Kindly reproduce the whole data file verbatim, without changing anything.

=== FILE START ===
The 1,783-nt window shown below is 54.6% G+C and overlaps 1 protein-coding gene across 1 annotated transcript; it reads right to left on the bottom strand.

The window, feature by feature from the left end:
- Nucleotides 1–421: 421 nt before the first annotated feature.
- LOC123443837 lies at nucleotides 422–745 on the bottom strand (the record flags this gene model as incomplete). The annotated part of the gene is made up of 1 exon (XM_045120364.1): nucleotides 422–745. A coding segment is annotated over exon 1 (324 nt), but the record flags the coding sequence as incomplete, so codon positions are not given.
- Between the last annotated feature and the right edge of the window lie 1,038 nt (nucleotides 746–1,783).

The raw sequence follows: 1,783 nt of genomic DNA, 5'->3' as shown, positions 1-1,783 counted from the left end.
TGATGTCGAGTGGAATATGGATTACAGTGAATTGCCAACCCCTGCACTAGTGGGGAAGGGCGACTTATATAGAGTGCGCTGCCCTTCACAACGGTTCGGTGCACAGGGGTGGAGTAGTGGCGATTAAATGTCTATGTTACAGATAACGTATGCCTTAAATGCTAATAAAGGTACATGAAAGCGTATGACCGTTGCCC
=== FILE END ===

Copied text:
The 1,783-nt window shown below is 54.6% G+C and overlaps 1 protein-coding gene across 1 annotated transcript; it reads right to left on the bottom strand.

The window, feature by feature from the left end:
- Nucleotides 1–421: 421 nt before the first annotated feature.
- LOC123443837 lies at nucleotides 422–745 on the bottom strand (the record flags this gene model as incomplete). The annotated part of the gene is made up of 1 exon (XM_045120364.1): nucleotides 422–745. A coding segment is annotated over exon 1 (324 nt), but the record flags the coding sequence as incomplete, so codon positions are not given.
- Between the last annotated feature and the right edge of the window lie 1,038 nt (nucleotides 746–1,783).

The raw sequence follows: 1,783 nt of genomic DNA, 5'->3' as shown, positions 1-1,783 counted from the left end.
TGATGTCGAGTGGAATATGGATTACAGTGAATTGCCAACCCCTGCACTAGTGGGGAAGGGCGACTTATATAGAGTGCGCTGCCCTTCACAACGGTTCGGTGCACAGGGGTGGAGTAGTGGCGATTAAATGTCTATGTTACAGATAACGTATGCCTTAAATGCTAATAAAGGTACATGAAAGCGTATGACCGTTGCCC